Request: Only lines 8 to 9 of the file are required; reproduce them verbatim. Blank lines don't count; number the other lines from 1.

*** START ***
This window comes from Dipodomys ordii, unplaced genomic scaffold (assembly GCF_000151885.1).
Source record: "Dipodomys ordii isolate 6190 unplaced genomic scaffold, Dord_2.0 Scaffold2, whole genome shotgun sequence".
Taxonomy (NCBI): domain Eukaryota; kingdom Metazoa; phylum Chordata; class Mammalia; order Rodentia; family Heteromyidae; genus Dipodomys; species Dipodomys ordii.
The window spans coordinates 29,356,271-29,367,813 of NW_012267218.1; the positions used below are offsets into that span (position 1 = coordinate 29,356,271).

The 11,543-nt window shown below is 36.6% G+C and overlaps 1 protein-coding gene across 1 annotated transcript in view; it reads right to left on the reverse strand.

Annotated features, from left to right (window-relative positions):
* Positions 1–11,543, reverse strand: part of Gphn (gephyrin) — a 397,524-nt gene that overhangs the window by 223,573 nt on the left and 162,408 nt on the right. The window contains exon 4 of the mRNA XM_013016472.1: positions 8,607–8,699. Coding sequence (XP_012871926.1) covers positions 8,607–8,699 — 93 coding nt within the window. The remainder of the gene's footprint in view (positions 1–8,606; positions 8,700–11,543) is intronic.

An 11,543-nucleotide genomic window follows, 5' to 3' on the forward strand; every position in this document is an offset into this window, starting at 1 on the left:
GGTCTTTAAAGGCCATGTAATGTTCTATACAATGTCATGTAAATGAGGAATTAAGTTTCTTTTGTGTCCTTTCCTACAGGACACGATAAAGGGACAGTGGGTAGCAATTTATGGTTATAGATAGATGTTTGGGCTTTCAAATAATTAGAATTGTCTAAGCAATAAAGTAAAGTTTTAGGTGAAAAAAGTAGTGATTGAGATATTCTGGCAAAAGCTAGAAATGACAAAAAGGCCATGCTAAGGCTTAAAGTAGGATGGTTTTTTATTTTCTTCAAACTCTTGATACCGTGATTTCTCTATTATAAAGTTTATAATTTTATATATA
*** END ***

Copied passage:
An 11,543-nucleotide genomic window follows, 5' to 3' on the forward strand; every position in this document is an offset into this window, starting at 1 on the left:
GGTCTTTAAAGGCCATGTAATGTTCTATACAATGTCATGTAAATGAGGAATTAAGTTTCTTTTGTGTCCTTTCCTACAGGACACGATAAAGGGACAGTGGGTAGCAATTTATGGTTATAGATAGATGTTTGGGCTTTCAAATAATTAGAATTGTCTAAGCAATAAAGTAAAGTTTTAGGTGAAAAAAGTAGTGATTGAGATATTCTGGCAAAAGCTAGAAATGACAAAAAGGCCATGCTAAGGCTTAAAGTAGGATGGTTTTTTATTTTCTTCAAACTCTTGATACCGTGATTTCTCTATTATAAAGTTTATAATTTTATATATA